Sony Bravia NSX-32GT1: 32-inch ($799 estimated sale price)
Sony Bravia NSX-40GT1: 40-inch ($999 estimated sale price)
Sony Bravia NSX-46GT1: 46-inch ($1,399 estimated sale price)
Each TV has four HDMI and four USB inputs, as well as built-in 802.11N Wi-Fi, so you don't need to run an Ethernet cable to your living room to access the Internet.
Otherwise, aside from Google TV, NSX-GT1 is a relatively basic edge-lit, nondimming LED-based LCD that's missing step-up features like 120Hz found on the KDL-EX700 models. Its closest equivalent in Sony's 2010 TV lineup is the KDL-EX600 series, whose list pricing at Sony's Web site makes the rough "premium" for Google TV on a Sony NSX-GT1 $250 at 46 inches, $200 at 40 inches, and just $100 at 32 inches--relatively affordable considering the $300 Logitech Revue (the 24-incher has no ready equivalent among current Sony TVs, and uses standard CCFL backlighting instead of LED).
Sony's TVs operate similarly to the Revue. You plug your cable or satellite box in via HDMI, and the Google TV service overlays the TV feed, which can also appear in an inset window Sony calls Dual View. The TV also has an ATSC tuner for over-the-air HDTV reception, and Google TV search incorporates local TV channel listings, including OTA.
The TV controls a cable box using infrared emitters to power up, change channels, and schedule DVR recordings, for example. Sony includes a second IR emitter that allows control of other devices, like a home theater system, but unlike the Logitech there's no discrete emitter built into the front of the TV, so you'll have to put up with the clutter of physical IR balsters. Users of compatible Dish DVRs are treated to "full integration," which means that control happens via Ethernet and that the Google TV search will also find current recordings on the DVR.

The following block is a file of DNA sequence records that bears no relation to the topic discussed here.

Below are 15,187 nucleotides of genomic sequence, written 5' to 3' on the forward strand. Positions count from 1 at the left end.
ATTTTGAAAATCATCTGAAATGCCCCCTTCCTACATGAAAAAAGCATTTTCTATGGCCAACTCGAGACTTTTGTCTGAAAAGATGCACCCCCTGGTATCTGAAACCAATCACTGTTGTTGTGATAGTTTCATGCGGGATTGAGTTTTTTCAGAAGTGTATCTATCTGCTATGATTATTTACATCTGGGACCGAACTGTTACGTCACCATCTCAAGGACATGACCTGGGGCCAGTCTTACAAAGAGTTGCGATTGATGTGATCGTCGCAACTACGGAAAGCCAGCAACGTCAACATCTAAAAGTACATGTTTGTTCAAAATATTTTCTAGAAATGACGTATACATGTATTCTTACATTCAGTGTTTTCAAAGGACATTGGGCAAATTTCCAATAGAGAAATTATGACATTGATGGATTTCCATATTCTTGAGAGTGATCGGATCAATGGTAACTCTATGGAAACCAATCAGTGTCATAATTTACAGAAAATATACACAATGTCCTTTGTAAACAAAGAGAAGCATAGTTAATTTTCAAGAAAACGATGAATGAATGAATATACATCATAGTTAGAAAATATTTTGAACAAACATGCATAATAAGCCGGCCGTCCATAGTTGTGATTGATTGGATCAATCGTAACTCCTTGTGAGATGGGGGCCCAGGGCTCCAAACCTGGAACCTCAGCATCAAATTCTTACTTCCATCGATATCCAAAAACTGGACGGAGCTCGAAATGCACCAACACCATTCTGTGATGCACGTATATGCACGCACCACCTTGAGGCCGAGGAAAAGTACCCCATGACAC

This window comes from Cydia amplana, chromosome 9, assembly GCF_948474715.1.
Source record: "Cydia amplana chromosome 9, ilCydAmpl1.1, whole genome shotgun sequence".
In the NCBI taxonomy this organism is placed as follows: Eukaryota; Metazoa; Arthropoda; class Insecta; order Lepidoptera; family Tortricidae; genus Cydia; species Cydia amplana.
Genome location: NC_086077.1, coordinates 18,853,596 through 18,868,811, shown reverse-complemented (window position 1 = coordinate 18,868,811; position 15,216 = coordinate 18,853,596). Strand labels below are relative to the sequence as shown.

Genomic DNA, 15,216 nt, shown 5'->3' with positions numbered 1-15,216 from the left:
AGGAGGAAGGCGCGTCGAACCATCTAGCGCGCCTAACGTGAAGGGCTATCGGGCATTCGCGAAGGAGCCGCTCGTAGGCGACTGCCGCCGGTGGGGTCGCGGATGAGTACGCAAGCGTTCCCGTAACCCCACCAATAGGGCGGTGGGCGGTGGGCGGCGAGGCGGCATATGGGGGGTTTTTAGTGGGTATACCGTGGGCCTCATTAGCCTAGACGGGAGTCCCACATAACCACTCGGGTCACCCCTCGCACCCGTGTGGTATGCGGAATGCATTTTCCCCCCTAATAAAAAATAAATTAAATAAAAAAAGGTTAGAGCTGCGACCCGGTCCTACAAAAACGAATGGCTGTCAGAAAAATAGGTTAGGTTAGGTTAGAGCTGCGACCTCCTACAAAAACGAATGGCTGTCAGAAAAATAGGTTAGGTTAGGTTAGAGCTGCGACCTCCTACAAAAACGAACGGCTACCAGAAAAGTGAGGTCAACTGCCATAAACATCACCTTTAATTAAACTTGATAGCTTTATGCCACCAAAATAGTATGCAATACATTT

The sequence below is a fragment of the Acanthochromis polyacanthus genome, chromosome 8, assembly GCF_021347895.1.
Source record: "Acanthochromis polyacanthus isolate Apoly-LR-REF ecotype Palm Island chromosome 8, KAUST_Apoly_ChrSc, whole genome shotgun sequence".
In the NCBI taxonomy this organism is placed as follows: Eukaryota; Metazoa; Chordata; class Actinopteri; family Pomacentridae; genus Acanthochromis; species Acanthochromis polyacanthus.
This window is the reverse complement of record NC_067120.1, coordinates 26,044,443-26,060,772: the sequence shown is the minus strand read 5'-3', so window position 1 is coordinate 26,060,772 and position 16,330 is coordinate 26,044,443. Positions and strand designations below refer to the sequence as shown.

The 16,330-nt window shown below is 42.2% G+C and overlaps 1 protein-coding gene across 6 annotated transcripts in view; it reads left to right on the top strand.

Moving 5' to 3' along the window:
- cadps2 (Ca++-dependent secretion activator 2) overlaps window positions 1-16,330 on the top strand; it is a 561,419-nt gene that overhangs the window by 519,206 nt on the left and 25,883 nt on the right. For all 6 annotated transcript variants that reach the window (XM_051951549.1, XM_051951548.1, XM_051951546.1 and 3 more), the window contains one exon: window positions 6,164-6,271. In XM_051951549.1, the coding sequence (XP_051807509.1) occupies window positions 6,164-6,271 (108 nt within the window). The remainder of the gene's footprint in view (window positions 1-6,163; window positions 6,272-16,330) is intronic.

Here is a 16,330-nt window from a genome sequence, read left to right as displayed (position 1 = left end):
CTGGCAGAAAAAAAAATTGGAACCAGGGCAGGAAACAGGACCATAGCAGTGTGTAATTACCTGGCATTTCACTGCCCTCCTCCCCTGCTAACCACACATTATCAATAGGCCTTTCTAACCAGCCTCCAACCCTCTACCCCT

The Sony remote included with the TV was first leaked by ABC News and spotted by Engadget, among others. It's held just like one of Sony's PS3 game controllers, and the full QWERTY keyboard and touch pad are designed for thumbs-only operation. The remote commands your other gear as well, so you only need one remote, and interfaces with the TV by radio frequency so you don't need line-of-sight.
In a brief hands-on I found the remote ergonomic enough, the "shoulder" keys for scroll and zoom a thoughtful touch, and the responsiveness of the thumbpad a pleasant surprise--it worked like any laptop touch pad for shoving a cursor around the screen, albeit more sensitive (sensitivity is adjustable). The sheer number of buttons and shortcut keys was a bit intimidating, although I'm sure I'd get used to it in time.